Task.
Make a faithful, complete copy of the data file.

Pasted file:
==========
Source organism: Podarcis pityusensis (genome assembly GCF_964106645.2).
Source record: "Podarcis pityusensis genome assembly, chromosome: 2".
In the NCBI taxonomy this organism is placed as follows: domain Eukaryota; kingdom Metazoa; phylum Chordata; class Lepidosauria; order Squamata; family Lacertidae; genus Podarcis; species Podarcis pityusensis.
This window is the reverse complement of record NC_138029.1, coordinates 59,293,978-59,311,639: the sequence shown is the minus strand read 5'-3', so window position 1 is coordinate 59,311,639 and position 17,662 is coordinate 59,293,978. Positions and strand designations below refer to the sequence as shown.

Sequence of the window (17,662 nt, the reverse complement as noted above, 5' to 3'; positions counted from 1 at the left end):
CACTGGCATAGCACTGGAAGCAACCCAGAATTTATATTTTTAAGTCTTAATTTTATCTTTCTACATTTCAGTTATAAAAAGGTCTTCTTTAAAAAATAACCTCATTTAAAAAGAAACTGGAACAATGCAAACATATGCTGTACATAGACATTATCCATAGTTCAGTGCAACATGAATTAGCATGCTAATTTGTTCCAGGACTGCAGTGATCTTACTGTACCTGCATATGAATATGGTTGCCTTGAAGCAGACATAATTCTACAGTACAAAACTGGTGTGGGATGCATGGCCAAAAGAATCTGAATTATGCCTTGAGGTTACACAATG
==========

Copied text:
Source organism: Podarcis pityusensis (genome assembly GCF_964106645.2).
Source record: "Podarcis pityusensis genome assembly, chromosome: 2".
In the NCBI taxonomy this organism is placed as follows: domain Eukaryota; kingdom Metazoa; phylum Chordata; class Lepidosauria; order Squamata; family Lacertidae; genus Podarcis; species Podarcis pityusensis.
This window is the reverse complement of record NC_138029.1, coordinates 59,293,978-59,311,639: the sequence shown is the minus strand read 5'-3', so window position 1 is coordinate 59,311,639 and position 17,662 is coordinate 59,293,978. Positions and strand designations below refer to the sequence as shown.

Sequence of the window (17,662 nt, the reverse complement as noted above, 5' to 3'; positions counted from 1 at the left end):
CACTGGCATAGCACTGGAAGCAACCCAGAATTTATATTTTTAAGTCTTAATTTTATCTTTCTACATTTCAGTTATAAAAAGGTCTTCTTTAAAAAATAACCTCATTTAAAAAGAAACTGGAACAATGCAAACATATGCTGTACATAGACATTATCCATAGTTCAGTGCAACATGAATTAGCATGCTAATTTGTTCCAGGACTGCAGTGATCTTACTGTACCTGCATATGAATATGGTTGCCTTGAAGCAGACATAATTCTACAGTACAAAACTGGTGTGGGATGCATGGCCAAAAGAATCTGAATTATGCCTTGAGGTTACACAATG